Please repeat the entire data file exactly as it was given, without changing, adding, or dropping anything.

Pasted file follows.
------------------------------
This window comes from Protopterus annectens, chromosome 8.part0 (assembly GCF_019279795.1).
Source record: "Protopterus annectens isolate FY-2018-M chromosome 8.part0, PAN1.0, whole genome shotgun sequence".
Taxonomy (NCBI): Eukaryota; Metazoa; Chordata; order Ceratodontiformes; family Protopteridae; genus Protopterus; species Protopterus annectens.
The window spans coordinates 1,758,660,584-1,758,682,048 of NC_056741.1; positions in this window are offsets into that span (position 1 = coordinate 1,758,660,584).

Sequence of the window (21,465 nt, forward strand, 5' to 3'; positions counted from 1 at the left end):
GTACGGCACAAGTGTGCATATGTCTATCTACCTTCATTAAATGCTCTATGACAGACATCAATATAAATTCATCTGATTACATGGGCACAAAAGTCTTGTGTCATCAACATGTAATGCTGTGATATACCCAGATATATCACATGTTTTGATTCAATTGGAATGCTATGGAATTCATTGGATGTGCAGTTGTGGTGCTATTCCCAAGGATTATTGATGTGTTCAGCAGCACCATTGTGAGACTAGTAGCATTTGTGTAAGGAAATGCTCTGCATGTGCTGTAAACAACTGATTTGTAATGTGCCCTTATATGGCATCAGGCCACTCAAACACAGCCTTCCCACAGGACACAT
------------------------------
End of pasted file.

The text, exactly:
This window comes from Protopterus annectens, chromosome 8.part0 (assembly GCF_019279795.1).
Source record: "Protopterus annectens isolate FY-2018-M chromosome 8.part0, PAN1.0, whole genome shotgun sequence".
Taxonomy (NCBI): Eukaryota; Metazoa; Chordata; order Ceratodontiformes; family Protopteridae; genus Protopterus; species Protopterus annectens.
The window spans coordinates 1,758,660,584-1,758,682,048 of NC_056741.1; positions in this window are offsets into that span (position 1 = coordinate 1,758,660,584).

Sequence of the window (21,465 nt, forward strand, 5' to 3'; positions counted from 1 at the left end):
GTACGGCACAAGTGTGCATATGTCTATCTACCTTCATTAAATGCTCTATGACAGACATCAATATAAATTCATCTGATTACATGGGCACAAAAGTCTTGTGTCATCAACATGTAATGCTGTGATATACCCAGATATATCACATGTTTTGATTCAATTGGAATGCTATGGAATTCATTGGATGTGCAGTTGTGGTGCTATTCCCAAGGATTATTGATGTGTTCAGCAGCACCATTGTGAGACTAGTAGCATTTGTGTAAGGAAATGCTCTGCATGTGCTGTAAACAACTGATTTGTAATGTGCCCTTATATGGCATCAGGCCACTCAAACACAGCCTTCCCACAGGACACAT